Home' Australian Ageing Agenda : AAA MAR-APL 2018 Contents “A
reinforcing dependence. It is first and foremost
about ensuring the environment is not disabling.
While many regard the concept of time-
limited reablement interventions focused on
physical training as having limited applicability
within residential settings, a reablement
approach more broadly has much to offer. As a
philosophical approach to care, it comprises:
• a positive view of ageing that focuses on
resources and capabilities rather than deficits
• a person-centred, goal-oriented approach
focusing on what matters to the individual
• an empowering approach that aims to maximise
both functioning and quality of life.
These principles are exemplified in Benetas’
new model of residential care being piloted,
emphasising resident choice and control in a
home-like environment that facilitates active,
meaningful engagement for clients.
Residents and their families are central to the
model, with other elements including the built
form and rostering designed around the person,
making it truly person-centred. The model uses
regular staff who have the personal attributes
and the training to empower residents to make
choices and be as independent as possible,
supporting good wellbeing.
The reablement approach means a holistic
approach to care, focusing broadly on
quality of life outcomes rather than narrowly
on management of health conditions and
impairments. In practice, this means working
with each resident to identify what matters most
to them – what is meaningful and fulfilling – and
supporting them to participate in these activities.
Active participation in decision-making is central
to the reablement approach – no matter how
small the decisions may seem. A sense of control
over when to get up and have breakfast, which
clothes to wear, can be a major contributor to
wellbeing and quality of life.
Providers need to support and empower
residents to exercise, and where necessar y,
develop their decision-making skills. While
families usually have the best intentions
about their relative’s safety and security
they can sometimes be over-protective and
disempowering. While providers must strive to
work collaboratively with families, their primar y
responsibility is to the wellbeing, and rights, of
residents. A reablement approach brings these
to the fore.
Challenges and opportunities
Last year the CEO of Access Care Network
Australia, Ricki Smith, told Australian Ageing
Agenda’s Active Ageing Conference that Australia
was well positioned to be a global leader on
Despite that, there are limitations in the sector
that are hindering the adoption of reablement.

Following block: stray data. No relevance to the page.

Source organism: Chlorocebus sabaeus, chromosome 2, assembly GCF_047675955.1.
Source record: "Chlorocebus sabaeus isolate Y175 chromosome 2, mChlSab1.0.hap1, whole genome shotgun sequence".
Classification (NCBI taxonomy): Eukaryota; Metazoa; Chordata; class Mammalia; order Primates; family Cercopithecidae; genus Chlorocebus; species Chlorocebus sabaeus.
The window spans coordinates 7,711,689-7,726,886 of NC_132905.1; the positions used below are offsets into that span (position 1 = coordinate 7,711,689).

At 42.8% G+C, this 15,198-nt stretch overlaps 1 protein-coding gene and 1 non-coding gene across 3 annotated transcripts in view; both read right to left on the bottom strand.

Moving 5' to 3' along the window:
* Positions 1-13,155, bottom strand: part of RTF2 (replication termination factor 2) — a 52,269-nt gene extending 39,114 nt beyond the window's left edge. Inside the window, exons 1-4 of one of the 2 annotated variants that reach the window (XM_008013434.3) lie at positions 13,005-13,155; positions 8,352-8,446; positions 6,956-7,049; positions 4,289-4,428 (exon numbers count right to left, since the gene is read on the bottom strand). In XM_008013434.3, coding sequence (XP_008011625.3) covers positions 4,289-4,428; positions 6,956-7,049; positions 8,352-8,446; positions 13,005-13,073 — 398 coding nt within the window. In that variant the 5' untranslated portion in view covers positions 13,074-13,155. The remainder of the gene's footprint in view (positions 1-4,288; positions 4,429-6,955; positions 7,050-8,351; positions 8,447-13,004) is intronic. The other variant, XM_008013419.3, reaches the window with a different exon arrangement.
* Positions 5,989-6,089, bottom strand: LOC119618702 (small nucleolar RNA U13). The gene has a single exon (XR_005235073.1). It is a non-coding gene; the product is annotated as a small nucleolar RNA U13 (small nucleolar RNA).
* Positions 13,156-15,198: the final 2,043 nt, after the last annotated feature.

The Tune Review recommended training for
assessors in wellness and reablement, and while
welcome this needs to be accompanied by a
raft of additional policy changes to support the
required shift in the sector.
These changes include modification of the
assessment framework, training for care delivery
staff as well as assessors, and broad education
about rights and responsibilities. Shifting the
mindset of both staff and clients from “doing
for” to “doing with” is a major challenge.
Perhaps the major barrier to wellbeing
and reablement approaches, however, is the
current funding model. The model is built
around funding specific tasks in response to
specific impairments and health conditions, and
per versely incentivises greater dependence. The
model proposed in the review of funding models
by the Australian Health Ser vices Research
Institute (AHSRI) incorporated wellness
into the base (fixed per capita) portion of the
payment, in line with its assumption that this is
“core business”. The key concern about this is
whether the base rate will be sufficient to fund
this approach to care. The ongoing Residential
Aged Care Resource Utilisation and Classification
study will need to inform government about the
true costs of reablement-based approaches to
care. Increased use of wellbeing and reablement
strategies will not happen unless a revised funding
model provides sufficient support and appropriate
incentives to do so.
Making way for a reablement paradigm
At Benetas we’re exploring ways to better
measure our clients’ quality of life, developing
our focus on the preferences and the rights of
our clients, trialling new models and engaging in
dialogue within our networks to collaboratively
work towards embracing a reablement paradigm.
Internationally, reablement inter ventions
have been applied widely, primarily in home
care ser vices. However, public discussion about
best practice in both home care and residential
aged care in Australia is increasingly focused on
wellness and reablement.
In order to satisfy these growing expectations,
the government must provide guidance on how
providers should be implementing a reablement
and wellbeing approach and remedy the barriers
inherent in the current system against its
implementation, particularly in residential care.
With this direction, aged care ser vices providers
can better deliver a positive, fulfilling experience
of ageing to older Australians. n
Paula Trood is general manager residential
services and quality and compliance and Dr
Catherine Joyce is research and innovation
manager at Benetas.
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